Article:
6 700 Alcohol Withdrawal in Inpatients Mayo Clin Proc, July 2001, Vol 76 Table 5. Alcohol Withdrawal Complications and Adverse Outcomes by Admission Treatment Group* No. (%) by treatment group Complication/adverse outcome (n=84) (n=132) Delirium tremens 17 (20.5) 9 (6.9) Seizures 0 (0.0) 0 (0.0) Readmission for withdrawal symptoms 0 (0.0) 3 (2.3) Left hospital against medical advice 5 (6.0) 4 (3.1) Transfer to ICU for withdrawal 0 (0.0) 0 (0.0) Transfer to ICU for other reason 5 (6.0) 7 (5.3) Death from withdrawal 0 (0.0) 0 (0.0) Death from other causes 2 (2.4) 0 (0.0) Any complication/adverse outcome 27 (32.5) 23 (17.6) *ICU = intensive care unit. strategy. 6 We did not observe this association in part because coexistent medical illness can amplify withdrawal symptoms, leading to longer benzodiazepine use. Our study has several potential weaknesses inherent in any retrospective analysis. We identified patients in this study through both discharge diagnoses and pharmacy records verifying patient receipt of benzodiazepines and thiamine. It is possible that these criteria affected the cohort composition, especially for patients who were never treated pharmacologically. Duration and use of pharmacologic treatment may have been biased against the postimplementation cohort; however, a larger, though not significant proportion of this group did not receive benzodiazepines. Our intervention may have led to more uniform use of thiamine or more frequent coding of AWS as a discharge diagnosis. Although we attempted to account for variables that would affect outcomes, other possible confounders include the exact nature of comorbid medical illness. Importantly, the ascertainment of the occurrence of delirium tremens was less reliable than in a prospective study. Although we used standard criteria to define delirium tremens, they were applied by a nonblinded abstractor who was dependent on documentation in the medical record. However, few patients in either treatment group received other interventions that might have affected the outcome of treatment for AWS. Our observation of a decrease in the risk of delirium tremens, particularly for patients without a previously documented episode, could be explained by 2 factors. First, our intervention provided for close observation for withdrawal symptoms by registered nurses using a validated scoring tool; while not altogether different from usual care, these observations were more consistent and more uniform. This level of observation could have resulted in more frequent and more adequate dosing of medication. Also, front loading benzodiazepine therapy could have a positive effect on the outcome of a withdrawal episode. Although the dose of benzodiazepine was not different between cohorts in the first 24 hours of treatment, there may have been higher dosage in the first 12 hours of the postimplementation cohort as prescribed by our protocol. We were not able to ascertain dosing for intervals of less than 24 hours. Altogether, our intervention attempted to provide optimal matching of pharmacologic therapy to symptoms. The lack of a decrease in the occurrence of delirium tremens for patients with a documented prior episode supports the hypothesis that this syndrome has strong determinants in the central nervous system adaptation to heavy, long-term alcohol exposure. The actual amount of exposure necessary to result in delirium tremens is not definable. However, consistent with the known reduction in delirium tremens with benzodiazepine treatment, it is highly plausible that a strategy that optimally provides benzodiazepine replacement may have considerable impact on patients whose risk for delirium tremens is more modest. In summary, we have shown in this retrospective analysis that medical inpatients experiencing AWS can be treated effectively with use of symptom-triggered therapy. Although benzodiazepine use and duration of treatment did not differ in our treatment groups, the most serious and lifethreatening complication of AWS, delirium tremens, occurred significantly less frequently with symptom-triggered therapy, especially when it was prescribed for patients with no prior history of delirium tremens. Further studies with larger numbers of patients will help clarify the difference we observed for the incidence of delirium tremens. The authors gratefully acknowledge Robert M. Morse, MD, for review of the manuscript, Christine M. Lohse, BS, for statistical expertise, and Luann Koenig, RN, for assistance in abstraction of data.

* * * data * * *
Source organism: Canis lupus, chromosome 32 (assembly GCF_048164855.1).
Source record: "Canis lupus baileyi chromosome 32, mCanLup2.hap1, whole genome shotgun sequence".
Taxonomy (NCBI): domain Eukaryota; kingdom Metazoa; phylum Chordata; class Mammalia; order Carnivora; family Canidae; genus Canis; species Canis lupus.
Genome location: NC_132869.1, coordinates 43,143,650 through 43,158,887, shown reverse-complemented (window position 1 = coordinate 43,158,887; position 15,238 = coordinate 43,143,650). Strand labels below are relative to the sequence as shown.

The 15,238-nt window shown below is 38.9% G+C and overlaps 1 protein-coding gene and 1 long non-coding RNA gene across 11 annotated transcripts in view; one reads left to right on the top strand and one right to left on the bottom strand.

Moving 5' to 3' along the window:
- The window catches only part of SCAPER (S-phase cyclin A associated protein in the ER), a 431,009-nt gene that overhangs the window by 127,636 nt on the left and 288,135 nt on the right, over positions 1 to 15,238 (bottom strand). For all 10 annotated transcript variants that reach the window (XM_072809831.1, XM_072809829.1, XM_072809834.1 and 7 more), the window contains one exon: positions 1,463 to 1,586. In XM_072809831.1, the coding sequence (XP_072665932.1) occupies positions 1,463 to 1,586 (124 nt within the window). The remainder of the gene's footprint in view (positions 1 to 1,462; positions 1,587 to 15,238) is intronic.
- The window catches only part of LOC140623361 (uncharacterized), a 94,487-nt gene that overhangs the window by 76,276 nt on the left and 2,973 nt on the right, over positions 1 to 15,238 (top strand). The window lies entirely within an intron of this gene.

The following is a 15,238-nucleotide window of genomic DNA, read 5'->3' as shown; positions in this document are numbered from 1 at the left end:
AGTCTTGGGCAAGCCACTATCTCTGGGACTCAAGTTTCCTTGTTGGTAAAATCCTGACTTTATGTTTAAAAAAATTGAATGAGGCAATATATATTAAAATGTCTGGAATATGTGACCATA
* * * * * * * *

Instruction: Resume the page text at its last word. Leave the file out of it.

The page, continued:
7 Mayo Clin Proc, July 2001, Vol 76 Alcohol Withdrawal in Inpatients 701 REFERENCES 1. Mayo-Smith MF, American Society of Addiction Medicine Working Group on Pharmacological Management of Alcohol Withdrawal. Pharmacological management of alcohol withdrawal: a meta-analysis and evidence-based practice guideline. JAMA. 1997;278: Saitz R, Friedman LS, Mayo-Smith MF. Alcohol withdrawal: a nationwide survey of inpatient treatment practices. J Gen Intern Med. 1995;10: Sereny G, Kalant H. Comparative clinical evaluation of chlordiazepoxide and promazine in treatment of alcohol-withdrawal syndrome. BMJ. 1965;1: Sellers EM, Naranjo CA, Harrison M, Devenyi P, Roach C, Sykora K. Diazepam loading: simplified treatment of alcohol withdrawal. Clin Pharmacol Ther. 1983;34: Kaim SC, Klett CJ, Rothfeld B. Treatment of the acute alcohol withdrawal state: a comparison of four drugs. Am J Psychiatry. 1969;125: Saitz R, Mayo-Smith MF, Roberts MS, Redmond HA, Bernard DR, Calkins DR. Individualized treatment for alcohol withdrawal: a randomized double blind controlled trial. JAMA. 1994;272: Sullivan JT, Sykora K, Schneiderman J, Naranjo CA, Sellers EM. Assessment of alcohol withdrawal: the revised Clinical Institute Withdrawal Assessment for Alcohol scale (CIWA-Ar). Br J Addict. 1989;84: Charlson ME, Pompei P, Ales KL, MacKenzie CR. A new method of classifying prognostic comorbidity in longitudinal studies: development and validation. J Chronic Dis. 1987;40: Liang KY, Zeger SL. Longitudinal data analysis using generalized linear models. Biometrika. 1986;73: Sullivan JT, Swift RM, Lewis DC. Benzodiazepine requirements during alcohol withdrawal syndrome: clinical implications of using a standardized withdrawal scale. J Clin Psychopharmacol. 1991; 11: Gerke P, Hapke U, Rumpf HJ, John U. Alcohol-related diseases in general hospital patients. Alcohol Alcohol. 1997;32: Ferguson JA, Suelzer CJ, Eckert GJ, Zhou XH, Dittus RS. Risk factors for delirium tremens development. J Gen Intern Med. 1996; 11: Schuckit MA, Tipp JE, Reich T, Hesselbrock VM, Bucholz KK. The histories of withdrawal convulsions and delirium tremens in 1648 alcohol dependent subjects. Addiction. 1995;90: